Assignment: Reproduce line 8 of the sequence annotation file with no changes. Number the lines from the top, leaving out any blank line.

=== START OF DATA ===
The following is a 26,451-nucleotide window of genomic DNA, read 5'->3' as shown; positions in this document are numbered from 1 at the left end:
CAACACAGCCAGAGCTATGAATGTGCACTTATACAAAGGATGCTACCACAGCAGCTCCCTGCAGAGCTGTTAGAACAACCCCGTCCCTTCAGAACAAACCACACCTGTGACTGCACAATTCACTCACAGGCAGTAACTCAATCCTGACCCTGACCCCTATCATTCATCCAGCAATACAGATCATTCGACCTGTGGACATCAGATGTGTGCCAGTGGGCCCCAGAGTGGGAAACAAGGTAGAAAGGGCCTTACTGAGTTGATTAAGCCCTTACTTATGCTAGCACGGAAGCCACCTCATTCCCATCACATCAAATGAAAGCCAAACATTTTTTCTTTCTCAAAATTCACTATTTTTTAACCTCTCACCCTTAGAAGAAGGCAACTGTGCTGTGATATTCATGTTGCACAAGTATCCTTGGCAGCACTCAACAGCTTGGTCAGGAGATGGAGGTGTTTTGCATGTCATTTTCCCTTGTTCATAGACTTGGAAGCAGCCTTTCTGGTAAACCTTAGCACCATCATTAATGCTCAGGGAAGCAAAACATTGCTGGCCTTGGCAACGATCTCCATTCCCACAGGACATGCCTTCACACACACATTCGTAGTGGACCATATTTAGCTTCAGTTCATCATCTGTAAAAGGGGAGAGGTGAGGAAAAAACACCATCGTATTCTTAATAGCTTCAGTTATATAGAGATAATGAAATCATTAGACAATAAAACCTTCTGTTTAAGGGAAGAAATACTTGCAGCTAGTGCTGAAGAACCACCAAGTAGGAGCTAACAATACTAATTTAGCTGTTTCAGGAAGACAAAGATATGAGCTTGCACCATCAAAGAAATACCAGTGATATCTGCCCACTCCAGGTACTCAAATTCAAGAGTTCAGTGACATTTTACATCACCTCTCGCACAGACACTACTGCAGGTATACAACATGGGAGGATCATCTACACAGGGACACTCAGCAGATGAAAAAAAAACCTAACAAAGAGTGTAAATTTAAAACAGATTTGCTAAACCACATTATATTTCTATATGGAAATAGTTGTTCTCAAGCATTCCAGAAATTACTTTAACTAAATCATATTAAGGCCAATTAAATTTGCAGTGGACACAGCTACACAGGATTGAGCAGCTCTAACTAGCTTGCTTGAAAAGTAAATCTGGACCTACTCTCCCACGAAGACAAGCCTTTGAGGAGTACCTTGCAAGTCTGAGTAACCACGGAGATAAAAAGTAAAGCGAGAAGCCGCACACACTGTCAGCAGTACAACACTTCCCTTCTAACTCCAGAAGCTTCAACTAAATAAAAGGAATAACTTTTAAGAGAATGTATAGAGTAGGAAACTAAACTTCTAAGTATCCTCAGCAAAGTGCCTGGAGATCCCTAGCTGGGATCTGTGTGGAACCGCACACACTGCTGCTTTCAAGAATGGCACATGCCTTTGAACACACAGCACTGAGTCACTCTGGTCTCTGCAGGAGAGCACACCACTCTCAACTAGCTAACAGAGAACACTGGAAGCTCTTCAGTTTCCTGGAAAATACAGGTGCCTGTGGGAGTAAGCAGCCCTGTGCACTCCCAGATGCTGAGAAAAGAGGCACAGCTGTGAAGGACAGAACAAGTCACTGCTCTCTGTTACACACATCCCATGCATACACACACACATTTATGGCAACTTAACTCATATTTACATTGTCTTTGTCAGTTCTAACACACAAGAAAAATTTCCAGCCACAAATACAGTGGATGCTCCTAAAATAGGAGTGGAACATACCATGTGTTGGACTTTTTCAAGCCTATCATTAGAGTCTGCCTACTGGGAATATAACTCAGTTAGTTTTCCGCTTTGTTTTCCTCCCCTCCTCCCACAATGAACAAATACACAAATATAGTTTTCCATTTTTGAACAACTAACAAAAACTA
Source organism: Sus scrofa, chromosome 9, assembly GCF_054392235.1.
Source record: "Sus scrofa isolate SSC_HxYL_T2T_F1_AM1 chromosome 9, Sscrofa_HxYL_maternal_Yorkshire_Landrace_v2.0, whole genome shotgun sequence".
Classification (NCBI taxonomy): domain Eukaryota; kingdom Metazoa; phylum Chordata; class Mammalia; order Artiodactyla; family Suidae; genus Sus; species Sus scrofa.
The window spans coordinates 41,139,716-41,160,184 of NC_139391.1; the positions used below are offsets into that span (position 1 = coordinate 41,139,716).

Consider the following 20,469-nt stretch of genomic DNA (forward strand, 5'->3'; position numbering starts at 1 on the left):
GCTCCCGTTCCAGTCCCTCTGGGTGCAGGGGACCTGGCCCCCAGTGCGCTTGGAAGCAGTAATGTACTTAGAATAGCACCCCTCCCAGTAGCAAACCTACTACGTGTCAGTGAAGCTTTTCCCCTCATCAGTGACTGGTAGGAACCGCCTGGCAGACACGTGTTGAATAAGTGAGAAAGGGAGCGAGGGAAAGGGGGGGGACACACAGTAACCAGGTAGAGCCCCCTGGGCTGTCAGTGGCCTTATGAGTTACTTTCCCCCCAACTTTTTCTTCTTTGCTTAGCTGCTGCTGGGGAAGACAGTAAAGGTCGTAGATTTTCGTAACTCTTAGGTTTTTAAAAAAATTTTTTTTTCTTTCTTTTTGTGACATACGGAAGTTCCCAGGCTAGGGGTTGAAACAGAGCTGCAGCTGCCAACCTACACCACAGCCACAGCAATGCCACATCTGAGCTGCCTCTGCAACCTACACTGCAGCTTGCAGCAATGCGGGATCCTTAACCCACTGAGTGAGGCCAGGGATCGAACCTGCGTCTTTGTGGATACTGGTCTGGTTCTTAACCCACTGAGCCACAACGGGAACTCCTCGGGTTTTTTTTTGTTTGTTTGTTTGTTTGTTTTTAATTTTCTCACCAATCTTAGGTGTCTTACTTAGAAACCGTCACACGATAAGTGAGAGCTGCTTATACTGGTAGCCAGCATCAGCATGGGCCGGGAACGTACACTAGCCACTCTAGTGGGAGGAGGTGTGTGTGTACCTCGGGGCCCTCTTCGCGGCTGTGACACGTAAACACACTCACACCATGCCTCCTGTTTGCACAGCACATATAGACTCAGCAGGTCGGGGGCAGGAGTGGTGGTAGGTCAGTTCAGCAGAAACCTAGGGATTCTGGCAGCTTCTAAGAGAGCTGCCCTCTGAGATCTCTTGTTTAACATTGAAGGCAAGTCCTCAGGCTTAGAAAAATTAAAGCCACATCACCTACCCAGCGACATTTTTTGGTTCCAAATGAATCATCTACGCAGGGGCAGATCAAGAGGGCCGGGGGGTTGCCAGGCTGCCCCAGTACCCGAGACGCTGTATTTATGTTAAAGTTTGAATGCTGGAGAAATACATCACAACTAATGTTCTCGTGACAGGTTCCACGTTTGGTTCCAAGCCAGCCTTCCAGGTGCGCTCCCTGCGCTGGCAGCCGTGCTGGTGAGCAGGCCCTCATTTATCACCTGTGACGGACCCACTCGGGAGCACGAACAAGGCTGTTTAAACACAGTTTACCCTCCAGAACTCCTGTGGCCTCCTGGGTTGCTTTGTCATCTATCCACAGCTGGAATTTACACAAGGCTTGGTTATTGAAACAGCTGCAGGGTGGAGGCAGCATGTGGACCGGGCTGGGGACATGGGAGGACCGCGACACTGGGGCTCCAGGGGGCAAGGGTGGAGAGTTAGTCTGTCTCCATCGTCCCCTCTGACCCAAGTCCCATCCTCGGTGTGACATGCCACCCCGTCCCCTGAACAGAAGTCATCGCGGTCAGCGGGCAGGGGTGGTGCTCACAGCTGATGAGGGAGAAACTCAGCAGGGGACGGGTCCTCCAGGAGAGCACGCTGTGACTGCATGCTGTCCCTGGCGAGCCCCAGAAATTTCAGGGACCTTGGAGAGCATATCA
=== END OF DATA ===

GCTCCCGTTCCAGTCCCTCTGGGTGCAGGGGACCTGGCCCCCAGTGCGCTTGGAAGCAGTAATGTACTTAGAATAGCACCCCTCCCAGTAGCAAACCTACTACGTGTCAGTGAAGCTTTTCCCCTCATCAGTGACTGGTAGGAACCGCCTGGCAGACACGTGTTGAATAAGTGAGAAAGGGAGCGAGGGAAAGGGGGGGGACACACAGTAACCAGGTAGAGCCCCCTGGGCTGTCAGTGGCCTTATGAGTTACTTTCCCCCCAACTTTTTCTTCTTTGCTTAGCTGCTGCTGGGGAAGACAGTAAAGGTCGTAGATTTTCGTAACTCTTAGGTTTTTAAAAAAATTTTTTTTTCTTTCTTTTTGTGACATACGGAAGTTCCCAGGCTAGGGGTTGAAACAGAGCTGCAGCTGCCAACCTACACCACAGCCACAGCAATGCCACATCTGAGCTGCCTCTGCAACCTACACTGCAGCTTGCAGCAATGCGGGATCCTTAACCCACTGAGTGAGGCCAGGGATCGAACCTGCGTCTTTGTGGATACTGGTCTGGTTCTTAACCCACTGAGCCACAACGGGAACTCCTCGGGTTTTTTTTTGTTTGTTTGTTTGTTTGTTTTTAATTTTCTCACCAATCTTAGGTGTCTTACTTAGAAACCGTCACACGATAAGTGAGAGCTGCTTATACTGGTAGCCAGCATCAGCATGGGCCGGGAACGTACACTAGCCACTCTAGTGGGAGGAGGTGTGTGTGTACCTCGGGGCCCTCTTCGCGGCTGTGACACGTAAACACACTCACACCATGCCTCCTGTTTGCACAGCACATATAGACTCAGCAGGTCGGGGGCAGGAGTGGTGGTAGGTCAGTTCAGCAGAAACCTAGGGATTCTGGCAGCTTCTAAGAGAGCTGCCCTCTGAGATCTCTTGTTTAACATTGAAGGCAAGTCCTCAGGCTTAGAAAAATTAAAGCCACATCACCTACCCAGCGACATTTTTTGGTTCCAAATGAATCATCTACGCAGGGGCAGATCAAGAGGGCCGGGGGGTTGCCAGGCTGCCCCAGTACCCGAGACGCTGTATTTATGTTAAAGTTTGAATGCTGGAGAAATACATCACAACTAATGTTCTCGTGACAGGTTCCACGTTTGGTTCCAAGCCAGCCTTCCAGGTGCGCTCCCTGCGCTGGCAGCCGTGCTGGTGAGCAGGCCCTCATTTATCACCTGTGACGGACCCACTCGGGAGCACGAACAAGGCTGTTTAAACACAGTTTACCCTCCAGAACTCCTGTGGCCTCCTGGGTTGCTTTGTCATCTATCCACAGCTGGAATTTACACAAGGCTTGGTTATTGAAACAGCTGCAGGGTGGAGGCAGCATGTGGACCGGGCTGGGGACATGGGAGGACCGCGACACTGGGGCTCCAGGGGGCAAGGGTGGAGAGTTAGTCTGTCTCCATCGTCCCCTCTGACCCAAGTCCCATCCTCGGTGTGACATGCCACCCCGTCCCCTGAACAGAAGTCATCGCGGTCAGCGGGCAGGGGTGGTGCTCACAGCTGATGAGGGAGAAACTCAGCAGGGGACGGGTCCTCCAGGAGAGCACGCTGTGACTGCATGCTGTCCCTGGCGAGCCCCAGAAATTTCAGGGACCTTGGAGAGCATATCA